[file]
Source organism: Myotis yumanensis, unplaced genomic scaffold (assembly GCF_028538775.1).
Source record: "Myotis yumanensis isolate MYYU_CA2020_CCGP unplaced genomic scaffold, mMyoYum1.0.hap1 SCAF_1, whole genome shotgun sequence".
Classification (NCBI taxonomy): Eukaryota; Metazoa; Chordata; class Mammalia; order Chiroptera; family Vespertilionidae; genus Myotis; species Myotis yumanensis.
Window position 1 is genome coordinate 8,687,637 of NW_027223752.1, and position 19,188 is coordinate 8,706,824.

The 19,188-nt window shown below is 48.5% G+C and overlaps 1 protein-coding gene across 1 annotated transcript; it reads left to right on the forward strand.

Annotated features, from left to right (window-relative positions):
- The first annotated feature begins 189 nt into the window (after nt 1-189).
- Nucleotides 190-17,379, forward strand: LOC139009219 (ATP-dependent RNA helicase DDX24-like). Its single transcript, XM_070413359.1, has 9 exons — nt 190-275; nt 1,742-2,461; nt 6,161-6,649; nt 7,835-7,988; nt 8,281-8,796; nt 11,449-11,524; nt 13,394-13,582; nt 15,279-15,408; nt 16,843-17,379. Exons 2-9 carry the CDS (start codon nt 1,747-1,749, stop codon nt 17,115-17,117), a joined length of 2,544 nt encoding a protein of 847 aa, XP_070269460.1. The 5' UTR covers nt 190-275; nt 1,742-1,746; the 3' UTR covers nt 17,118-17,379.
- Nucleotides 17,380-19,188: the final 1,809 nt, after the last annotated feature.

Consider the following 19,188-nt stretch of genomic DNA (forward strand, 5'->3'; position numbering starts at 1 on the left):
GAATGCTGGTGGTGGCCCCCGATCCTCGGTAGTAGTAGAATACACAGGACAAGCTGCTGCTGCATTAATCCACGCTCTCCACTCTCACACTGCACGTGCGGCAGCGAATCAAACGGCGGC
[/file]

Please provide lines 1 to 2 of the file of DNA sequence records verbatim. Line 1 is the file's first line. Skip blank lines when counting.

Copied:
Source organism: Myotis yumanensis, unplaced genomic scaffold (assembly GCF_028538775.1).
Source record: "Myotis yumanensis isolate MYYU_CA2020_CCGP unplaced genomic scaffold, mMyoYum1.0.hap1 SCAF_1, whole genome shotgun sequence".